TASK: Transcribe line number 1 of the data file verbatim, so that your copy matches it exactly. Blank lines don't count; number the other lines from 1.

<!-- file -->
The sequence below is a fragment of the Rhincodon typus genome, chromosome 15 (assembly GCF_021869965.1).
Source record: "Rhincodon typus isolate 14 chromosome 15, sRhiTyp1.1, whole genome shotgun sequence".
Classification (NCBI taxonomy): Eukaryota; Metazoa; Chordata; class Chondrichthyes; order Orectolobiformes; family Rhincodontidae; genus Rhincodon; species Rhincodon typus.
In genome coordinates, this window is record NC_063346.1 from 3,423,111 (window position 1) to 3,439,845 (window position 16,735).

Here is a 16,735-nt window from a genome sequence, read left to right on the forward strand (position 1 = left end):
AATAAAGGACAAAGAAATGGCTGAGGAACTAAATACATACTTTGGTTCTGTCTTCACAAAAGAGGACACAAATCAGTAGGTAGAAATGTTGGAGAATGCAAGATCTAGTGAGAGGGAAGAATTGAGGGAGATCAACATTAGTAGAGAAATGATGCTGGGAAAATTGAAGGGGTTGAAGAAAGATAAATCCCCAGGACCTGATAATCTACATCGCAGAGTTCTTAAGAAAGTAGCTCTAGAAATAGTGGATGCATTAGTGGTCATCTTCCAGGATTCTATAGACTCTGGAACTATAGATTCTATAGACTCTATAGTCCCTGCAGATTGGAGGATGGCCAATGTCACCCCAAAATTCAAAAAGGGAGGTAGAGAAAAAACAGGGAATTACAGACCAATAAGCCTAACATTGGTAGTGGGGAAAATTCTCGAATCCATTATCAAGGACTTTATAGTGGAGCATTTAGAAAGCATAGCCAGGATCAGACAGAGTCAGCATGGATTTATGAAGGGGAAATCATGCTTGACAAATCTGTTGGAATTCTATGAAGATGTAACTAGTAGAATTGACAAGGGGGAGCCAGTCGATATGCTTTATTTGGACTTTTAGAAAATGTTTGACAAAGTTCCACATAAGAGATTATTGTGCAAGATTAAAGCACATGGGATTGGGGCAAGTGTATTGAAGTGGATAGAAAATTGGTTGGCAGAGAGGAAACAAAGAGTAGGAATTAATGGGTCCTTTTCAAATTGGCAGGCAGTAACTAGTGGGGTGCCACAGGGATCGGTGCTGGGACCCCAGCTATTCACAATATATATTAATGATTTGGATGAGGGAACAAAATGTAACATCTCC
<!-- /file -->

The sequence below is a fragment of the Rhincodon typus genome, chromosome 15 (assembly GCF_021869965.1).